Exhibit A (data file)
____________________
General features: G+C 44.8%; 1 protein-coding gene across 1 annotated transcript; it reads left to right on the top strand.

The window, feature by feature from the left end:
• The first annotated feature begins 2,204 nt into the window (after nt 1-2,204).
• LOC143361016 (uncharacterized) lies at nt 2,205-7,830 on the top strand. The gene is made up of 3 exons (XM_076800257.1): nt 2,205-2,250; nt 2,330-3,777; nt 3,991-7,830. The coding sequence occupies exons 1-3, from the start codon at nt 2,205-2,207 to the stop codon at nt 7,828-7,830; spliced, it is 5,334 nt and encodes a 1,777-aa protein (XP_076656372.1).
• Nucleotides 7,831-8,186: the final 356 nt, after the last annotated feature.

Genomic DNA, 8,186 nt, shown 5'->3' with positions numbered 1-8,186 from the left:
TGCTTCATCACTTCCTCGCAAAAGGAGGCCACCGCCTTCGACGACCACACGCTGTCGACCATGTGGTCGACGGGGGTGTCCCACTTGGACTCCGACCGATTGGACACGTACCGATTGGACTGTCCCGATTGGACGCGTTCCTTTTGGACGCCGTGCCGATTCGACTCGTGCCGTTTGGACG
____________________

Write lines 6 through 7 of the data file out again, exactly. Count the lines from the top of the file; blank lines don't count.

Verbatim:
Genomic DNA, 8,186 nt, shown 5'->3' with positions numbered 1-8,186 from the left:
TGCTTCATCACTTCCTCGCAAAAGGAGGCCACCGCCTTCGACGACCACACGCTGTCGACCATGTGGTCGACGGGGGTGTCCCACTTGGACTCCGACCGATTGGACACGTACCGATTGGACTGTCCCGATTGGACGCGTTCCTTTTGGACGCCGTGCCGATTCGACTCGTGCCGTTTGGACG